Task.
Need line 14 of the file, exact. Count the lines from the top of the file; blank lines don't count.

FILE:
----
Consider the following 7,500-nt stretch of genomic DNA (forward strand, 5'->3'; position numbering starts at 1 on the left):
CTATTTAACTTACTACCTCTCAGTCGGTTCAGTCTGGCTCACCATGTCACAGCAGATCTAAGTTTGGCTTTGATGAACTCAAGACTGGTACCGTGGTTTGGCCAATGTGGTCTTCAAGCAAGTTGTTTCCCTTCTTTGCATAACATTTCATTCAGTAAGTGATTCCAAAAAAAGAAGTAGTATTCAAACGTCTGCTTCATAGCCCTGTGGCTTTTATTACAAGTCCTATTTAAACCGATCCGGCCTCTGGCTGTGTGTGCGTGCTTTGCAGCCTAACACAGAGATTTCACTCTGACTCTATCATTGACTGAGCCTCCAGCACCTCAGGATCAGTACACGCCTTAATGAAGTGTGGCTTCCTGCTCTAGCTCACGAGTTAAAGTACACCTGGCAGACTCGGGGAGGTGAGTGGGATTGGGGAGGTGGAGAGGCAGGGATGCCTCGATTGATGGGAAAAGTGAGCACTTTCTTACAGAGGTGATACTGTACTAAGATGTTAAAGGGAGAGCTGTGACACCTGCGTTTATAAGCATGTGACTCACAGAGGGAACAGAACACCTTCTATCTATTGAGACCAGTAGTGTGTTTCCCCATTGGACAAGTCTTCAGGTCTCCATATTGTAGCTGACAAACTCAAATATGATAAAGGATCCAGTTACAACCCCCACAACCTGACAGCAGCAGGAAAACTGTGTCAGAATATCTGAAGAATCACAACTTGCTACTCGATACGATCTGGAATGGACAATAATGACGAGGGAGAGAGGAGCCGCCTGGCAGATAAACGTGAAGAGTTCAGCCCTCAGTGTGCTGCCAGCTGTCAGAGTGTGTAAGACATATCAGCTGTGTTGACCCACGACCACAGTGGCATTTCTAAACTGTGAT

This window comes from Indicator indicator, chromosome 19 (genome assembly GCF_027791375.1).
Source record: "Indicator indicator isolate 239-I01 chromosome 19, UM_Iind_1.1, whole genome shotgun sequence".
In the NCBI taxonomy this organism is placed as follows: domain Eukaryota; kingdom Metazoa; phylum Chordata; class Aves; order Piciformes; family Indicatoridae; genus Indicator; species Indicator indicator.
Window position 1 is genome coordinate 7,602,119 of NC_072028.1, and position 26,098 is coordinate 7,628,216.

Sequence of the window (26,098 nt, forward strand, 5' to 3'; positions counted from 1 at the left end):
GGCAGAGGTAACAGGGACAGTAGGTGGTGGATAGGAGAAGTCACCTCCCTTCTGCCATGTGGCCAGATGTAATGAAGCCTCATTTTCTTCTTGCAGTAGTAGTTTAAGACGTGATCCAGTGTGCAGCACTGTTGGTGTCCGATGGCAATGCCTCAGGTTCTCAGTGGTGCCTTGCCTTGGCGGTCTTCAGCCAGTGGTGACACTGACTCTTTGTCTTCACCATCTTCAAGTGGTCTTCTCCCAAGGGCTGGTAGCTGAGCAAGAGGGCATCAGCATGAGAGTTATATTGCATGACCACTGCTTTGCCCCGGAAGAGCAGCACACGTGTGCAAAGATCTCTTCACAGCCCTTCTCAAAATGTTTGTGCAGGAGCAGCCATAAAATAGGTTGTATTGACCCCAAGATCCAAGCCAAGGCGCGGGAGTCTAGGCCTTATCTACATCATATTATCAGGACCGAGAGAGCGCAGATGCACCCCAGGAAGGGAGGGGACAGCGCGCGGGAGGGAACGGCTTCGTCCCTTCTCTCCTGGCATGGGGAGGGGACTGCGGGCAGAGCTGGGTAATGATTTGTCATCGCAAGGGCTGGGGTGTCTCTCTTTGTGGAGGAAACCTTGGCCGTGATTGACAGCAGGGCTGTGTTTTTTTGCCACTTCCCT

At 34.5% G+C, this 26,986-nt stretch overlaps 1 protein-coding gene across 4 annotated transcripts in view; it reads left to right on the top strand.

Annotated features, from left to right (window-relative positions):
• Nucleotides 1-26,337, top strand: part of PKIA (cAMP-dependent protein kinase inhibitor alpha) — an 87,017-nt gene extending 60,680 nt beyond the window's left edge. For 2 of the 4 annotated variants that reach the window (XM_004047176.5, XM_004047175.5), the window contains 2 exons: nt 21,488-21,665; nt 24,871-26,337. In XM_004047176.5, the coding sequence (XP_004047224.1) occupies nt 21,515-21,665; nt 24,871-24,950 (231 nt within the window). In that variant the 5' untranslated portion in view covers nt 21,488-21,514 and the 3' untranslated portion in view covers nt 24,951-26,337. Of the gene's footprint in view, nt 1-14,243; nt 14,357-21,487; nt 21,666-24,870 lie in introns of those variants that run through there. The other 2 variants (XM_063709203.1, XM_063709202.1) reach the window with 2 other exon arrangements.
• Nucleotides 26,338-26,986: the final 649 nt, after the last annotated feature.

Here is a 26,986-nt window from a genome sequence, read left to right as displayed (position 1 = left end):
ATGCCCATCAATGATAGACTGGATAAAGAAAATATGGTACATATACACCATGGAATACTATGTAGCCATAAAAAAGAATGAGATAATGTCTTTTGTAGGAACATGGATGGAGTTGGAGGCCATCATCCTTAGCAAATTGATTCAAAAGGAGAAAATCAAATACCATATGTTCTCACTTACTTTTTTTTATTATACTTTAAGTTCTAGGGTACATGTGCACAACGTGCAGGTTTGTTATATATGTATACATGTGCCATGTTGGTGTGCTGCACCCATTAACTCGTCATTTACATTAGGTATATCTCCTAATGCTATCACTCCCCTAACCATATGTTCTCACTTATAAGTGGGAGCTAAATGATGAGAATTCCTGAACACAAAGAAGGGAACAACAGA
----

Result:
ATGCCCATCAATGATAGACTGGATAAAGAAAATATGGTACATATACACCATGGAATACTATGTAGCCATAAAAAAGAATGAGATAATGTCTTTTGTAGGAACATGGATGGAGTTGGAGGCCATCATCCTTAGCAAATTGATTCAAAAGGAGAAAATCAAATACCATATGTTCTCACTTACTTTTTTTTATTATACTTTAAGTTCTAGGGTACATGTGCACAACGTGCAGGTTTGTTATATATGTATACATGTGCCATGTTGGTGTGCTGCACCCATTAACTCGTCATTTACATTAGGTATATCTCCTAATGCTATCACTCCCCTAACCATATGTTCTCACTTATAAGTGGGAGCTAAATGATGAGAATTCCTGAACACAAAGAAGGGAACAACAGA